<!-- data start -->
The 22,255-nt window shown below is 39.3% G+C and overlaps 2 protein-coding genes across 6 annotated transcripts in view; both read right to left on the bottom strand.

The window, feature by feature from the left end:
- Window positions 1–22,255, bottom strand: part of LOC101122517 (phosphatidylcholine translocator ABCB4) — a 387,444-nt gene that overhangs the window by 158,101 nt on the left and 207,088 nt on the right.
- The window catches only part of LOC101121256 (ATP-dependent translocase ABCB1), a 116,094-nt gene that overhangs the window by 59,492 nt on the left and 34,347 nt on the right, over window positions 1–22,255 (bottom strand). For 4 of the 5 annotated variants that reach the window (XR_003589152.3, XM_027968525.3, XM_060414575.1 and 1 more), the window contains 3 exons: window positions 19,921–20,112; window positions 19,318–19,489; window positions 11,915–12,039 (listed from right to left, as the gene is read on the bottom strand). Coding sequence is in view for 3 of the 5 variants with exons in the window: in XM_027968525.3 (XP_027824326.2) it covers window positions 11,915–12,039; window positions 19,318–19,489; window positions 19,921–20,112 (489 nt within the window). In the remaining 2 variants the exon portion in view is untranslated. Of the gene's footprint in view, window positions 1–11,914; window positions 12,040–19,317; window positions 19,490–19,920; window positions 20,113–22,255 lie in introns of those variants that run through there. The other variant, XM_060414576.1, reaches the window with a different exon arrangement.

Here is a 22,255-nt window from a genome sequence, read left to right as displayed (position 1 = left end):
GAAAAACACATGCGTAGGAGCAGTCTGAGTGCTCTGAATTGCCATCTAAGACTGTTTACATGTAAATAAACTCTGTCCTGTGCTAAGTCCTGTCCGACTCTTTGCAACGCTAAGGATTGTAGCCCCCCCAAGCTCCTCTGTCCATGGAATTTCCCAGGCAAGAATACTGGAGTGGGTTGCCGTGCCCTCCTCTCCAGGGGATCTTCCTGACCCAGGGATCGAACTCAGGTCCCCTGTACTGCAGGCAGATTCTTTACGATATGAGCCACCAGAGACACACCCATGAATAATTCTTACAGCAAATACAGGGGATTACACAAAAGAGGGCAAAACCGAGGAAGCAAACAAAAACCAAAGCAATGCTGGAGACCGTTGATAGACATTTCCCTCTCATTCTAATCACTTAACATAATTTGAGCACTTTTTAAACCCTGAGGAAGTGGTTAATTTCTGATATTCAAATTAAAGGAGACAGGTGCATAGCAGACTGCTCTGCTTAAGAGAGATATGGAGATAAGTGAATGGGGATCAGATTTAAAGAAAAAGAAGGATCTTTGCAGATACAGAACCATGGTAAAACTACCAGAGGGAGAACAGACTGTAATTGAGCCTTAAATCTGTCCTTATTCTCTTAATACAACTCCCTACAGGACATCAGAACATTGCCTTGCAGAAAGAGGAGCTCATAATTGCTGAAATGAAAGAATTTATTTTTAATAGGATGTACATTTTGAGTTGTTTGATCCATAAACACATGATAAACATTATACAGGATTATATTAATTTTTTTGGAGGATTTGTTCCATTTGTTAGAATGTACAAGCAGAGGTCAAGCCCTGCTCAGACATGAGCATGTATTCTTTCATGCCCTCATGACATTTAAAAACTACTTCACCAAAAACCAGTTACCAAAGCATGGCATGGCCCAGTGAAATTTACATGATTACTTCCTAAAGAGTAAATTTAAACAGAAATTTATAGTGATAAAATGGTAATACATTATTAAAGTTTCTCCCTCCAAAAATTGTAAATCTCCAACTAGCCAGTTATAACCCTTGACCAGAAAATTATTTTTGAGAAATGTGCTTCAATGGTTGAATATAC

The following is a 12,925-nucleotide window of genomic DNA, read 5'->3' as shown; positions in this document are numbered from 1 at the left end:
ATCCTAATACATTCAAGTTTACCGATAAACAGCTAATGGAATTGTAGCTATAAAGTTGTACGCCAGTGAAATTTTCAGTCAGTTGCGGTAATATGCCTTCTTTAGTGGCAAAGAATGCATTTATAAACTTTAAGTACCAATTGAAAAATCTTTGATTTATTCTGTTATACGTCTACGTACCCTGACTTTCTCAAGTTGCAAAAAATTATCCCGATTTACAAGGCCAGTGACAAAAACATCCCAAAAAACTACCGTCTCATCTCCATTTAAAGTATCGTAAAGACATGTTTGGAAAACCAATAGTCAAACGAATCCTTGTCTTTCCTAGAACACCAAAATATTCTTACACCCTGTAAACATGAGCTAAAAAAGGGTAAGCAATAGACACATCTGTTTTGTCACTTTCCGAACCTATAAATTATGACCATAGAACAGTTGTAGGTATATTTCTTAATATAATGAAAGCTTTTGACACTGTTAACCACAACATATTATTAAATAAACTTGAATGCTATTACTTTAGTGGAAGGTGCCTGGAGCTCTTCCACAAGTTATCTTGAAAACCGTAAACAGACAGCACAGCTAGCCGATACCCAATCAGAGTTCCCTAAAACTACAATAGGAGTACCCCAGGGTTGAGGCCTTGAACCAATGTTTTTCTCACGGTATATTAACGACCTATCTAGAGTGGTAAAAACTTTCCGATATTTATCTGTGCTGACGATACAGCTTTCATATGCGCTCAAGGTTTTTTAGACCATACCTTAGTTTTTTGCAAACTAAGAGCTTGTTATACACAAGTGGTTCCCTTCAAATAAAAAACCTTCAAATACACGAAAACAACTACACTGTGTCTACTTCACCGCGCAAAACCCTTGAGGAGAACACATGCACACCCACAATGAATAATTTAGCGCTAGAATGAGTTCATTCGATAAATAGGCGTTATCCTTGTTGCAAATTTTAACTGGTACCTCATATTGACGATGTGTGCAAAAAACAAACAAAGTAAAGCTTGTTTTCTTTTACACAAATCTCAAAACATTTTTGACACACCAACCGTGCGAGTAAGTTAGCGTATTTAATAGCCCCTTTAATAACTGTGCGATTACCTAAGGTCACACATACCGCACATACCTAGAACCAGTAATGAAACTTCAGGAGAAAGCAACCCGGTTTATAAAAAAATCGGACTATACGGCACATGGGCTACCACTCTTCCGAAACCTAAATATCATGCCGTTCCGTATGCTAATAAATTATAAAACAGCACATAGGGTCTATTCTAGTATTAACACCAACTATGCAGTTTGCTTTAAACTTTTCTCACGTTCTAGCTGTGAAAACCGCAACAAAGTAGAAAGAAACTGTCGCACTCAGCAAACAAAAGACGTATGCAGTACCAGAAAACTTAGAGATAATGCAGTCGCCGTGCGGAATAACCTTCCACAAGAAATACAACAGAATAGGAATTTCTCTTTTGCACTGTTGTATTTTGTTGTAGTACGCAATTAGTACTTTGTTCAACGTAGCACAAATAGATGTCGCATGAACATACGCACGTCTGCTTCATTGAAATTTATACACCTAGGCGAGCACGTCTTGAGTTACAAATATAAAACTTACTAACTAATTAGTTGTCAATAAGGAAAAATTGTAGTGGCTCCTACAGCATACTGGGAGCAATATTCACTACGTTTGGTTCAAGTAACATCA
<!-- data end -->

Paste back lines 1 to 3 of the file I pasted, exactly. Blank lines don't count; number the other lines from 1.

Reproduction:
The 22,255-nt window shown below is 39.3% G+C and overlaps 2 protein-coding genes across 6 annotated transcripts in view; both read right to left on the bottom strand.

The window, feature by feature from the left end:
- Window positions 1–22,255, bottom strand: part of LOC101122517 (phosphatidylcholine translocator ABCB4) — a 387,444-nt gene that overhangs the window by 158,101 nt on the left and 207,088 nt on the right.